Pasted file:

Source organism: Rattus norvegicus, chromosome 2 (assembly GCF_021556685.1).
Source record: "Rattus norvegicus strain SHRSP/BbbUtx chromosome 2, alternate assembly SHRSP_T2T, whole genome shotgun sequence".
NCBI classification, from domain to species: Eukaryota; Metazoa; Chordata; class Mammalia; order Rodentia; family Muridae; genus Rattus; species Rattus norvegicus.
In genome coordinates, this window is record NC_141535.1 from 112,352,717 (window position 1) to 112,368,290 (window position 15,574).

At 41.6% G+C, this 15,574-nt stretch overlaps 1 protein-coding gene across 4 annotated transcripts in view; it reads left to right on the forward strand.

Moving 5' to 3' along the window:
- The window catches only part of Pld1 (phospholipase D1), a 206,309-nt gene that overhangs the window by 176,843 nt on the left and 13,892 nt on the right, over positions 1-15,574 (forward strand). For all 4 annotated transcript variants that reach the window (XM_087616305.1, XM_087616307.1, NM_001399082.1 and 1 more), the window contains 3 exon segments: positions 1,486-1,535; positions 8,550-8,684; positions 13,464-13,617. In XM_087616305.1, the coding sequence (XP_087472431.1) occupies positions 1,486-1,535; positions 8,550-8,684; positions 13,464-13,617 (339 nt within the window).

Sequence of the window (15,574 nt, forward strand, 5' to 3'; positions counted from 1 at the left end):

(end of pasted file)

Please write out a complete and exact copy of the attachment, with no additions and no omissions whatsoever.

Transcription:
Source organism: Rattus norvegicus, chromosome 2 (assembly GCF_021556685.1).
Source record: "Rattus norvegicus strain SHRSP/BbbUtx chromosome 2, alternate assembly SHRSP_T2T, whole genome shotgun sequence".
NCBI classification, from domain to species: Eukaryota; Metazoa; Chordata; class Mammalia; order Rodentia; family Muridae; genus Rattus; species Rattus norvegicus.
In genome coordinates, this window is record NC_141535.1 from 112,352,717 (window position 1) to 112,368,290 (window position 15,574).

At 41.6% G+C, this 15,574-nt stretch overlaps 1 protein-coding gene across 4 annotated transcripts in view; it reads left to right on the forward strand.

Moving 5' to 3' along the window:
- The window catches only part of Pld1 (phospholipase D1), a 206,309-nt gene that overhangs the window by 176,843 nt on the left and 13,892 nt on the right, over positions 1-15,574 (forward strand). For all 4 annotated transcript variants that reach the window (XM_087616305.1, XM_087616307.1, NM_001399082.1 and 1 more), the window contains 3 exon segments: positions 1,486-1,535; positions 8,550-8,684; positions 13,464-13,617. In XM_087616305.1, the coding sequence (XP_087472431.1) occupies positions 1,486-1,535; positions 8,550-8,684; positions 13,464-13,617 (339 nt within the window).

Sequence of the window (15,574 nt, forward strand, 5' to 3'; positions counted from 1 at the left end):